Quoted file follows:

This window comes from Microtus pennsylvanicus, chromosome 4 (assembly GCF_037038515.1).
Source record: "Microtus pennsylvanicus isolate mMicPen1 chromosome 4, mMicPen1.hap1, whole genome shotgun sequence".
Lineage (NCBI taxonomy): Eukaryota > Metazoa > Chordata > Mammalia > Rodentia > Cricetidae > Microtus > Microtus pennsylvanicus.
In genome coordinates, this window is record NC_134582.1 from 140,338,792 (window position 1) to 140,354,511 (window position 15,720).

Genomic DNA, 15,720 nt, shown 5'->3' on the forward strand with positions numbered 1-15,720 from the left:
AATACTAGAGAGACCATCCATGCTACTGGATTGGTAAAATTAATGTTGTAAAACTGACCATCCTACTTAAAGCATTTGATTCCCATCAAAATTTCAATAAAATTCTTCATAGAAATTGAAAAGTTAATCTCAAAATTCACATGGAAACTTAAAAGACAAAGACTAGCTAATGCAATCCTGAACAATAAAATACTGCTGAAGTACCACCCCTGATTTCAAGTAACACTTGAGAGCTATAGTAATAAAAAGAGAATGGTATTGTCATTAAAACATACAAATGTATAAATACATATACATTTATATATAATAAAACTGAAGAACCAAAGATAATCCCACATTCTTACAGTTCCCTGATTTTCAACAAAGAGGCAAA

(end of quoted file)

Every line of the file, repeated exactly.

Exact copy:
This window comes from Microtus pennsylvanicus, chromosome 4 (assembly GCF_037038515.1).
Source record: "Microtus pennsylvanicus isolate mMicPen1 chromosome 4, mMicPen1.hap1, whole genome shotgun sequence".
Lineage (NCBI taxonomy): Eukaryota > Metazoa > Chordata > Mammalia > Rodentia > Cricetidae > Microtus > Microtus pennsylvanicus.
In genome coordinates, this window is record NC_134582.1 from 140,338,792 (window position 1) to 140,354,511 (window position 15,720).

Genomic DNA, 15,720 nt, shown 5'->3' on the forward strand with positions numbered 1-15,720 from the left:
AATACTAGAGAGACCATCCATGCTACTGGATTGGTAAAATTAATGTTGTAAAACTGACCATCCTACTTAAAGCATTTGATTCCCATCAAAATTTCAATAAAATTCTTCATAGAAATTGAAAAGTTAATCTCAAAATTCACATGGAAACTTAAAAGACAAAGACTAGCTAATGCAATCCTGAACAATAAAATACTGCTGAAGTACCACCCCTGATTTCAAGTAACACTTGAGAGCTATAGTAATAAAAAGAGAATGGTATTGTCATTAAAACATACAAATGTATAAATACATATACATTTATATATAATAAAACTGAAGAACCAAAGATAATCCCACATTCTTACAGTTCCCTGATTTTCAACAAAGAGGCAAA